All NDM-1-producing Enterobacteriaceae (n =16) were found to coharbour genes encoding CTX-M 15 (see Fig. 1). Genes encoding SHV ß-lactamase were found mostly in Kl. pneumoniae. CMY ß-lactamases were found in six of 16 isolates. The 16S rRNA methylase genes ArmA and rmtC were found in five of 16 and one of 16 isolates, respectively. Four of six isolates coproducing CMY-2-like genes possessed the A/C plasmid replicon. FII and L/M replicon types were not detected amongst these NDM-1-producing Enterobacteriaceae. This A/C plasmid replicon type has been mostly reported to carry the NDM-1 gene amongst NDM-1-producing Enterobacteriaceae.
Clonal analysis of NDM-1-producing Escherichia coli and Klebsiella pneumoniae
The NDM-1-producing E. coli and Kl. pneumoniae from Pakistan were diverse (similarities <95%). The production of β-lactamases and examination of 16S rRNA were incorporated in this analysis (Fig. 1). Based on the comparison with a reference strain of ST131 E. coli using this analysis, none of these NDM-1-producing E. coli belonged to the pandemic E. coli ST131 clone.
Comparison of chromogenic media
Twelve of 13 positive patients (92%) with NDM-1-producing Enterobacteriaceae were detected using chromID CARBA and seven patients (54%) were detected using Brilliance CRE (P =0·29). All of the NDM-1-producing Enterobacteriaceae grew at high and low inocula when re-inoculated onto both chromogenic media except for one isolate of NDM-1-producing Kl. pneumoniae, which failed to grow on chromID CARBA. A large number of Enterobacteriaceae isolates (n =135) were recovered on Brilliance CRE that did not produce carbapenemase and showed full susceptibility to meropenem. Of these 135 isolates, 91% produced ESBL and 21% produced AmpC ß-lactamase. This contrasted with only seven isolates of carbapenemase-negative Enterobacteriaceae recovered on chromID CARBA (P < 0·0001) – all with ESBL and/or AmpC ß-lactamase. Isolates of non-Enterobacteriaceae were frequently recovered on both media. These were mainly nonfermentative Gram-negatives and many of them showed evidence of metallo-carbapenemase production in phenotypic assays (Table 1). When 45 of the isolates of carbapenemase-negative Enterobacteriaceae were randomly selected for re-inoculation onto fresh batches of both media, all were inhibited on chromID CARBA, but 20% grew on Brilliance CRE. After 6 weeks storage of media at 4°C in a UK laboratory, 9% of isolates were able to grow on chromID CARBA compared with 42% that were able to grow on Brilliance CRE.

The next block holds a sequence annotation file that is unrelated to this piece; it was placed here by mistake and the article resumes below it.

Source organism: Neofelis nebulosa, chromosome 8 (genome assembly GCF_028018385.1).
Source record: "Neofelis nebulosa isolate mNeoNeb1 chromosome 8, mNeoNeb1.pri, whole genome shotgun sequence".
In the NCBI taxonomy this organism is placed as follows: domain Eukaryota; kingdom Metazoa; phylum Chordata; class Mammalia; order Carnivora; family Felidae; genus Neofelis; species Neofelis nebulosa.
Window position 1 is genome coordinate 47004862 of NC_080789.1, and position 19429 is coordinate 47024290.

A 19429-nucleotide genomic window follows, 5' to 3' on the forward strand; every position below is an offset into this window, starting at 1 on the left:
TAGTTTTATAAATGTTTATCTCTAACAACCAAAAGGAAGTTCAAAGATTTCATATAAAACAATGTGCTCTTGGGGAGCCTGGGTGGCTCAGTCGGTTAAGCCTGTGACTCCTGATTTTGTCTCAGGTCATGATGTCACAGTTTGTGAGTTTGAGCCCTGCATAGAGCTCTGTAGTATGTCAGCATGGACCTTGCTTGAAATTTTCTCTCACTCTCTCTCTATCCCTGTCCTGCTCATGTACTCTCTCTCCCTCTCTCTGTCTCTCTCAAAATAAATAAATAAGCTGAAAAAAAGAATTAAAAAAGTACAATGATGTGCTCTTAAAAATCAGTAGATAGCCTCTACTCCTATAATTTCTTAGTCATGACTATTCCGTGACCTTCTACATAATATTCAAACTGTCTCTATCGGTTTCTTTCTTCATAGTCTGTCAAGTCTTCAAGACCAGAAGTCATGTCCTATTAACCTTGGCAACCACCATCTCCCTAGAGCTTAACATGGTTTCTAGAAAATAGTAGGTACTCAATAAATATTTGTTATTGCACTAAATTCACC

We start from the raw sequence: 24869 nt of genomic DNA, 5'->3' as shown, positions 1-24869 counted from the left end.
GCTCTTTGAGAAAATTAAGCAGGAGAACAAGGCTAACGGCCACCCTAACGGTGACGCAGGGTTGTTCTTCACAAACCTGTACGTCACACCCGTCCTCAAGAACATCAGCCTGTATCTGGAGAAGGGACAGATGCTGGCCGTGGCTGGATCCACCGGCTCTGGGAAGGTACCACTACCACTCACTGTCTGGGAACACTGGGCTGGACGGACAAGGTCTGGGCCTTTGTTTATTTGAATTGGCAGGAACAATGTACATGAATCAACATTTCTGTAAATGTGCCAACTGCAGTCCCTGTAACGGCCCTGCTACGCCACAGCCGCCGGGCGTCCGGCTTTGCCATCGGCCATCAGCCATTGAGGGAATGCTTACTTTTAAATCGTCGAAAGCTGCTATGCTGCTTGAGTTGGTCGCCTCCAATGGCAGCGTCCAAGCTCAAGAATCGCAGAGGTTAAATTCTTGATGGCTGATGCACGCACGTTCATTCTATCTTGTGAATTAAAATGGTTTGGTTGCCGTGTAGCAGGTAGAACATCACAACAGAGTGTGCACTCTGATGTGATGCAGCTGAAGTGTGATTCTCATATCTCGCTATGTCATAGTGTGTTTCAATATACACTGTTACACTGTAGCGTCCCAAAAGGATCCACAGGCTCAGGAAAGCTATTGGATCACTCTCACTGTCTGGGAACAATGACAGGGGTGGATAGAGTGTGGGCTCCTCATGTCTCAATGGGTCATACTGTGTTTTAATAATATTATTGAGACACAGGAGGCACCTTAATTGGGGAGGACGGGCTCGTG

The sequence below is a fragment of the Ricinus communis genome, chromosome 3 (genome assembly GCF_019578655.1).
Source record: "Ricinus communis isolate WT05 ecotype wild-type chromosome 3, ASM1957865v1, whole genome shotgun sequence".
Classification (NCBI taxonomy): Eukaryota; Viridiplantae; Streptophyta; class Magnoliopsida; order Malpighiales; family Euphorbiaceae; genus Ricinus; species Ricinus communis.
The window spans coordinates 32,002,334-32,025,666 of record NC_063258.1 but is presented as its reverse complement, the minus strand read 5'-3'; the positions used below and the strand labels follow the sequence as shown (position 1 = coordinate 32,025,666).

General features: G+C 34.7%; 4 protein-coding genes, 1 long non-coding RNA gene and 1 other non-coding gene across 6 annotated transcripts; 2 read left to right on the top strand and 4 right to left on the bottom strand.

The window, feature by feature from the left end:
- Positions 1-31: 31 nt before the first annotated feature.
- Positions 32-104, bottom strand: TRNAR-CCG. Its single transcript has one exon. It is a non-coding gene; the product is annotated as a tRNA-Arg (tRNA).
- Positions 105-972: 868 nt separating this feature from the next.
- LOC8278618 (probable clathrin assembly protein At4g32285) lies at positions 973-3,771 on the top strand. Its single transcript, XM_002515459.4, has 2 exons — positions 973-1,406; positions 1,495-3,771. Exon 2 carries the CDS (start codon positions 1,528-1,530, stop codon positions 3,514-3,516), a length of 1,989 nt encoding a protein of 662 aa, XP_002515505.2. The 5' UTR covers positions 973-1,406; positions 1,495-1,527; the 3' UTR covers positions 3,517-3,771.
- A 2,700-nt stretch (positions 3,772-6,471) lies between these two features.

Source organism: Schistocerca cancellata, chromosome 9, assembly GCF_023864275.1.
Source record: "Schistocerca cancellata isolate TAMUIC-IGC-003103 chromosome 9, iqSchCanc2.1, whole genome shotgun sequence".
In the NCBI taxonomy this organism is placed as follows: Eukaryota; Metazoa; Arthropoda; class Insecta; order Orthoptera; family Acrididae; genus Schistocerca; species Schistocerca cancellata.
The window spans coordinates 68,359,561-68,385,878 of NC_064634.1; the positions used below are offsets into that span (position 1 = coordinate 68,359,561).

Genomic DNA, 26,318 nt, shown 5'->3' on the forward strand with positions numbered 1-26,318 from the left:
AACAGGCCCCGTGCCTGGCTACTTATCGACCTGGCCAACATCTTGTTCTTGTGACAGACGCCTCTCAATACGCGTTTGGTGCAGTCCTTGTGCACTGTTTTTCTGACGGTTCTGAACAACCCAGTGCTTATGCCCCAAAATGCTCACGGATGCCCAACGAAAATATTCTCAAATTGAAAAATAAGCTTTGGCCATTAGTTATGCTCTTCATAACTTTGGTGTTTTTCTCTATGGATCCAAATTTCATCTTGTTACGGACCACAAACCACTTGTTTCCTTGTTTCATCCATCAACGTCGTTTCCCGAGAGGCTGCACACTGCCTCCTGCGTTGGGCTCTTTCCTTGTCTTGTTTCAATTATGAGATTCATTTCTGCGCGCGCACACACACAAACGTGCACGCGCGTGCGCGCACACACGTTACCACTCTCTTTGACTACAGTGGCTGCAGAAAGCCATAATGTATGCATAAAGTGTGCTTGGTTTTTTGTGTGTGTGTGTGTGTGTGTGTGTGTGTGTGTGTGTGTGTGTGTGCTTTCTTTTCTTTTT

Kumarasamy et al. (2010) were the first to provide evidence of widespread dissemination of NDM-1 in India and Pakistan in 2010. A more recent study reported that 13·8% of outpatients attending a military hospital in Rawalpindi had gut colonization with NDM-1-producing Enterobacteriaceae (Perry et al. 2011). These data, supported by other studies in India (Walsh et al. 2011), have been used to estimate a prevalence of 100 million carriers of bacteria harbouring NDM-1 in India alone (Walsh and Toleman 2012). The growing problem of antimicrobial resistance in Pakistan is a serious concern. The emergence of NDM-1 in Pakistan may be attributed to a number of factors, which are likely to include irrational use of antibiotics within public and private sector hospitals and clinics, lack of infection control and antimicrobial surveillance programs in the majority of hospitals, and limited diagnostic facilities for molecular characterization of highly resistant bacteria. The high prevalence of NDM-1 in the Indian subcontinent, including Pakistan, also poses a serious concern for spread of these highly resistant bacteria to other countries (Kumarasamy et al. 2010; Walsh and Toleman 2012). This study provides further evidence of the frequency of gut colonization with NDM-1-producing Enterobacteriaceae in Pakistan. A strength of the study described here is that by using samples referred to a central public health laboratory, we were able to acquire samples sent from all areas of Pakistan. However, a limitation of this study is that samples were exclusively from patients with diarrhoea who are likely to have an altered gut flora, which may not be representative of the general population.